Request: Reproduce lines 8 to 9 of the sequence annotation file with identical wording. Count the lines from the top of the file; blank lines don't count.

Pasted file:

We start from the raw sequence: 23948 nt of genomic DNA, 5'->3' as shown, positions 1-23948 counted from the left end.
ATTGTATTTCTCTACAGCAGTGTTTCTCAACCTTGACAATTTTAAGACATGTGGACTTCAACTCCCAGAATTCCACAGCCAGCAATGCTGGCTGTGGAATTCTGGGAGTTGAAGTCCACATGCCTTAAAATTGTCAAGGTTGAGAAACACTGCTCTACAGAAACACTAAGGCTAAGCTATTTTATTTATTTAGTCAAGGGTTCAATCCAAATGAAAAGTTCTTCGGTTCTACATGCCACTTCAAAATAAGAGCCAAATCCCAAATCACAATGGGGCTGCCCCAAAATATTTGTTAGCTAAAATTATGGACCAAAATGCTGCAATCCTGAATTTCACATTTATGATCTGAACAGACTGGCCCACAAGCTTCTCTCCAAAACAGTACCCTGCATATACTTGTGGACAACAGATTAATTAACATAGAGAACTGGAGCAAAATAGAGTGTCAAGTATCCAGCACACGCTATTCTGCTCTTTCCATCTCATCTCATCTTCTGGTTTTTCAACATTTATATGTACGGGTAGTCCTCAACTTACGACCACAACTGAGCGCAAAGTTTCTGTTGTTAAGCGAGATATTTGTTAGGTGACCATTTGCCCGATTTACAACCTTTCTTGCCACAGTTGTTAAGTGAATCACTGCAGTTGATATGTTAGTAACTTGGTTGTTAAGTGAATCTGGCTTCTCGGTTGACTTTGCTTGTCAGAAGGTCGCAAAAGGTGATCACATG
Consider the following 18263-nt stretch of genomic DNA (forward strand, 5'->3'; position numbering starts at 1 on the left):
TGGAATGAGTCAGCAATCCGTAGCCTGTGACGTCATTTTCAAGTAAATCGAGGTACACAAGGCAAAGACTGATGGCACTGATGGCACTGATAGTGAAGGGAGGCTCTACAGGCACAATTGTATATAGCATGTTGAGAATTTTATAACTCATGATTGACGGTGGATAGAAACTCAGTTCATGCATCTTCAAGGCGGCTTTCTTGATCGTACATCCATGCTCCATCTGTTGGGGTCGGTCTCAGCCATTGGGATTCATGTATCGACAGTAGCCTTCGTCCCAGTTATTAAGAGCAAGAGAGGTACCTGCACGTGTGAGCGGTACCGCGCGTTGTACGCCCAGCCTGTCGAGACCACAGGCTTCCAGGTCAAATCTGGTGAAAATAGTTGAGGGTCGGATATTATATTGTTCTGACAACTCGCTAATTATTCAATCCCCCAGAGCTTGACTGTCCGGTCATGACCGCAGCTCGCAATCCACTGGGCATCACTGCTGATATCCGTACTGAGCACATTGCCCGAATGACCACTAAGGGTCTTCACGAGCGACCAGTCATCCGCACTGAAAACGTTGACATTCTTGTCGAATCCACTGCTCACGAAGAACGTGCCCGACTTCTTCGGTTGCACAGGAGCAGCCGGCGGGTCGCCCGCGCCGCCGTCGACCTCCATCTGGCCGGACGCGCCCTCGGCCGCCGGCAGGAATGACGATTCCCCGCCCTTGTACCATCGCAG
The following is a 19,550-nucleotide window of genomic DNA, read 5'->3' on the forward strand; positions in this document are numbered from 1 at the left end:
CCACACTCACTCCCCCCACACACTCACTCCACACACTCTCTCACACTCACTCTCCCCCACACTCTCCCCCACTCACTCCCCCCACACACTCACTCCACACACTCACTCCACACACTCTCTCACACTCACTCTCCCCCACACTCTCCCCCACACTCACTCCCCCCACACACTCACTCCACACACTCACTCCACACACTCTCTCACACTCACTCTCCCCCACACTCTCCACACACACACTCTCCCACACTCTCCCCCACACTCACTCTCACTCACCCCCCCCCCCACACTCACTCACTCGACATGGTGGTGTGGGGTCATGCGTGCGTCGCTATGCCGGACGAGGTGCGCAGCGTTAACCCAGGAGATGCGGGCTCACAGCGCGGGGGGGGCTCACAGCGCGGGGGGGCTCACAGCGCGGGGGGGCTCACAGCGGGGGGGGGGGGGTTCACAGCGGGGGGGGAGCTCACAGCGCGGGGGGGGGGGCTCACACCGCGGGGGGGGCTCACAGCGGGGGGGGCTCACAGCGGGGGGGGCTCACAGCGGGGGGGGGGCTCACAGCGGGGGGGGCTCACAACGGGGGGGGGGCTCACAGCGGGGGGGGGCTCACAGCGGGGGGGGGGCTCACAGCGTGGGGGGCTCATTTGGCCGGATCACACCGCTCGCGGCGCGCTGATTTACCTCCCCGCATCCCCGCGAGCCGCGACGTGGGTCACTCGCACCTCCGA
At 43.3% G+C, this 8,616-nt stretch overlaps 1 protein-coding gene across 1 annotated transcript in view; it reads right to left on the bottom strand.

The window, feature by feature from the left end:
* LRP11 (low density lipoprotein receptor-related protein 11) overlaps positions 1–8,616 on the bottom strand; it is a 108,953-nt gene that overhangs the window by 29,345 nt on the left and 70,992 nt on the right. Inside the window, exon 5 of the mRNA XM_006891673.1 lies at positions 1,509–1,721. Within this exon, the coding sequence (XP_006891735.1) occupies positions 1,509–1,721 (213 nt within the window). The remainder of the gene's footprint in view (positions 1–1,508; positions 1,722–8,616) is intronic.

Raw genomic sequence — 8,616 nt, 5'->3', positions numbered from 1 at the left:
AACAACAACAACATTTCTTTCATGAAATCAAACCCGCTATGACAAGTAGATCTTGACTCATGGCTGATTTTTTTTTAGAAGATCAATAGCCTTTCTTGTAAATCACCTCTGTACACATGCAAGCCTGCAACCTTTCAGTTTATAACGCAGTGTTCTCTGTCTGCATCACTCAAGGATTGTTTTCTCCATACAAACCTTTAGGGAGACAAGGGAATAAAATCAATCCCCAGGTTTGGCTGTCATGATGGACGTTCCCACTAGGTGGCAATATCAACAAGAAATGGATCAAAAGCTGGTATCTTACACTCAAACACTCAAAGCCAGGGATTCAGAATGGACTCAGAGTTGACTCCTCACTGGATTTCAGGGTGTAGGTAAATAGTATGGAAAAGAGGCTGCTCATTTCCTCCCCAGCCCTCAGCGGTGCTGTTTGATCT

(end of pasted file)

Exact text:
The window, feature by feature from the left end:
* LRP11 (low density lipoprotein receptor-related protein 11) overlaps positions 1–8,616 on the bottom strand; it is a 108,953-nt gene that overhangs the window by 29,345 nt on the left and 70,992 nt on the right. Inside the window, exon 5 of the mRNA XM_006891673.1 lies at positions 1,509–1,721. Within this exon, the coding sequence (XP_006891735.1) occupies positions 1,509–1,721 (213 nt within the window). The remainder of the gene's footprint in view (positions 1–1,508; positions 1,722–8,616) is intronic.